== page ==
What's Hot in Workers' Comp
Personal representative’s status will revert back to petition for benefits’ filing date, even though claimant’s counsel filed this petition and attached an older fraud acknowledgement signed by the decedent prior to his death.
Before the injured worker died, petitions for benefits had been filed identifying a January 26, 2018, date of accident. Those petitions were dismissed shortly after the injured employee’s death. No activity occurred until January 24, 2020, when the attorney for the decedent filed a petition for benefits on behalf of Terry McIntosch, as the personal representative of the decedent’s estate. A certificate of good faith effort and the fraud acknowledgment, which had been signed by the injured worker in February 2008, were attached to the new petition. McIntosh petitioned the circuit court for appointment as personal representative shortly after the petition for benefits was filed and later received the appointment in July 2020.
The employer/carrier moved to dismiss the pending petition and alleged that McIntosh was not the personal representative at the time the petition for benefits was filed. They also asserted the petition was not compliant with the statutory requirements because McIntosh was not the one who had signed the attached certificate and acknowledgment.
McIntosch then moved to amend the petition for benefits, contending that her appointment as personal representative should relate back to the January 2018 date, when the petition for benefits was filed, which was just before the statute of limitations ran. The motion was accompanied by an amended petition for benefits with the acknowledgment signed by her.
The judge of compensation claims rejected the argument that the relation back doctrine would apply. The judge noted that there is a distinction between a civil complaint and a petition for benefits because section 440.105 (7) mandates that anyone making a worker’s compensation claim provide an attestation that they are not giving any false or misleading information, while there is no such requirement in civil cases. The judge also held that because the acknowledgment attached to the original petition was signed by the decedent before he died, McIntosch “did not legally acknowledge by her signature making a worker’s compensation claim.” The judge further reasoned that the decedent’s attorney was without legal authority to file the petition because his representation of the decedent ended with his death and that, if McIntosch was making the claim, she was required to sign the statutorily required acknowledgment.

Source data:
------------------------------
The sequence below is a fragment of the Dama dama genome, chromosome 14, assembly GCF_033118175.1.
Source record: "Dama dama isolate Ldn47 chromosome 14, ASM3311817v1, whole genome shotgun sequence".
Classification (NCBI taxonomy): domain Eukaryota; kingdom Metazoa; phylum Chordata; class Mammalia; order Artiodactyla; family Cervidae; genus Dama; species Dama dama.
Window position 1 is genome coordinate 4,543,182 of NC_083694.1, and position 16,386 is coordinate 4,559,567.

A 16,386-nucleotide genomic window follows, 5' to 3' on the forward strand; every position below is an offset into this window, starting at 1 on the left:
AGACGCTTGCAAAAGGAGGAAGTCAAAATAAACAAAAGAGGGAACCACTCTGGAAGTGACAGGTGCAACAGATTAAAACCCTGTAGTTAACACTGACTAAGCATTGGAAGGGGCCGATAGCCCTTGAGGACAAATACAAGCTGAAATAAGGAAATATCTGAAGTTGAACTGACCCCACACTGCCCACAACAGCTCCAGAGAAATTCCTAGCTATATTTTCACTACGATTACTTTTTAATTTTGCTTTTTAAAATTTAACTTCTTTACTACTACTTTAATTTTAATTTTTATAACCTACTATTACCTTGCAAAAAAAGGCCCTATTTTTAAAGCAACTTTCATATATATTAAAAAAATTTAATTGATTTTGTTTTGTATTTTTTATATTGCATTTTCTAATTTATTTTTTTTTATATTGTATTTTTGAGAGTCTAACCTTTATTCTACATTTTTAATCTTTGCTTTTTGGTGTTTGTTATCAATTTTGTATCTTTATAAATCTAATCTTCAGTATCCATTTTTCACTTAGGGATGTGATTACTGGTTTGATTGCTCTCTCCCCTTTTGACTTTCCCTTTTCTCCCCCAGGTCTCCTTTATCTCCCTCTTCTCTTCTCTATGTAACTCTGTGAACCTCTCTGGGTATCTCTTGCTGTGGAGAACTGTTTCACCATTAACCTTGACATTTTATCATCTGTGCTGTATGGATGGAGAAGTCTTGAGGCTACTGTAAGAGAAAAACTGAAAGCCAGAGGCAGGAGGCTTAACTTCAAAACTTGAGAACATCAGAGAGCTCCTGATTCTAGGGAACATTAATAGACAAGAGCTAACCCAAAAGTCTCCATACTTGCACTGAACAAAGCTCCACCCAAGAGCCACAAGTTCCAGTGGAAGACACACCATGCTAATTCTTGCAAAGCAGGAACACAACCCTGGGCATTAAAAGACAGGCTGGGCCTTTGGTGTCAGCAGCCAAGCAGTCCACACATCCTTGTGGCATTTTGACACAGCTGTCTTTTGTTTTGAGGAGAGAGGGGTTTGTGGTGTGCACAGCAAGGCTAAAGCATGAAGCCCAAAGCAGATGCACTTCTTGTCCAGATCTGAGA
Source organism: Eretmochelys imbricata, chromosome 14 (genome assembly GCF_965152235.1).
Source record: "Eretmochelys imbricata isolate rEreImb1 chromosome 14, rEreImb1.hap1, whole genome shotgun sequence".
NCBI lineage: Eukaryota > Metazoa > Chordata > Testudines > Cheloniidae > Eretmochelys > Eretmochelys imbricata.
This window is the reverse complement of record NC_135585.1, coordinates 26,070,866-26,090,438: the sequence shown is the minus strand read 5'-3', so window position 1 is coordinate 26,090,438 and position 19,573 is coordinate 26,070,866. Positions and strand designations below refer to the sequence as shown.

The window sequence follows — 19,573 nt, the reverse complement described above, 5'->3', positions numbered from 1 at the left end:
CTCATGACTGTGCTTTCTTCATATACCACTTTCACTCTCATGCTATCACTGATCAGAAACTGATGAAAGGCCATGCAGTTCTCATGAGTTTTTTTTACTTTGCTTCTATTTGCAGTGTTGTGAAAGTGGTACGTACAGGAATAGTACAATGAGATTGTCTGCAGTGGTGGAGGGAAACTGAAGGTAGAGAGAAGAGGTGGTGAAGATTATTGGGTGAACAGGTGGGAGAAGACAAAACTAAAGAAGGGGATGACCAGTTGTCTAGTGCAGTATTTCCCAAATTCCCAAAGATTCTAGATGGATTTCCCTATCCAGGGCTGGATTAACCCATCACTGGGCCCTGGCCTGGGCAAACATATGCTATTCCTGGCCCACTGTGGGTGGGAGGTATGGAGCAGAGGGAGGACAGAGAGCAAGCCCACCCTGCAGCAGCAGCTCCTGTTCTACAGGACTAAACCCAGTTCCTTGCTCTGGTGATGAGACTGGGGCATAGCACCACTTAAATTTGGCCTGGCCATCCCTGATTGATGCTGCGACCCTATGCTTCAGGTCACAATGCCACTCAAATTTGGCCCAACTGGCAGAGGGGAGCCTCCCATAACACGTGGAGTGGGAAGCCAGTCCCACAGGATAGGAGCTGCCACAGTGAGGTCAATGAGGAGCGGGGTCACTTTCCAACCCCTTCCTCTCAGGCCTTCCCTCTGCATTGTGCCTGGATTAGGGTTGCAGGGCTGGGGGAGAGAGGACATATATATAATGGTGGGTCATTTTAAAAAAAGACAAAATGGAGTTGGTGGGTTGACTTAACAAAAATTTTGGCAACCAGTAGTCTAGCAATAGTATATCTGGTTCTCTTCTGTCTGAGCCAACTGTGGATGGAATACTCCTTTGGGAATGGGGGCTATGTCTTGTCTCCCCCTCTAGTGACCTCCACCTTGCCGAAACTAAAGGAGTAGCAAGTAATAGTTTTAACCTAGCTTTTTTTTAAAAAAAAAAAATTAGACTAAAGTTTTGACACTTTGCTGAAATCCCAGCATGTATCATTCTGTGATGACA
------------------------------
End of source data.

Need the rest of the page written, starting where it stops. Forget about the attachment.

The judge also rejected the decedent’s attorney’s explanation that he did not have McIntosch sign the form because of time constraints and he was concerned that her signing could potentially subject her to insurance fraud. The judge found that the petition was null and void as the employee was deceased when the petition was filed and claimant’s counsel was without legal authority to represent him. The judge denied the motion to amend and dismissed the petition for benefits. McIntosch then appealed.
The First District Court of Appeal held, however, that the statute supports that anyone who is making a claim must sign a certificate acknowledging the ramifications of filing a statement of claim containing any false or misleading information. They pointed out that the acknowledgment itself does not identify the claimant but, rather, identifies the person making the acknowledgment. They also pointed to a prior case, Padilla v. Collins Contracting, 22 So. 3d 124 (Fla. 1st DCA 2009), which held that dismissal is not appropriate if the person making the claim fails to provide the statutory acknowledgment. Rather, it requires a suspension of benefits until the claimant signs the acknowledgment.
The court outlined that in Padilla, the Florida Administrative Code Rule 60 Q-6.107 (1) indicates petitions will be dismissed only for failure to comply with section 440.192 (2)–(4), Fla. Stat. Therefore, there was no reason not to apply the same rationale here. Consequently, they held that the judge erred in dismissing the petition because it did not include an acknowledgment signed by McIntosch.
The court further held that the judge also erred in concluding that the decedent, not McIntosch, was the claimant, leading her to find that the attorney lacked the authority to file the petition. As a result, the judge incorrectly rejected the relation back doctrine’s applicability. They noted that claimant’s counsel filed the January 2020 petition on behalf of McIntosch as a personal representative of the decedent’s estate, not on behalf of the decedent, and, thus, he did not act beyond his authority.
In addition, although McIntosch was not yet the personal representative at the time of the filing, Section 733.601, Fla. Stat. (2020) provides that a personal representative’s powers “relate back in time to give acts by the person appointed, occurring before appointment and beneficial to the estate, the same effect as those are occurring after appointment.”
The case was reversed and remanded for further proceedings consistent with the opinion.
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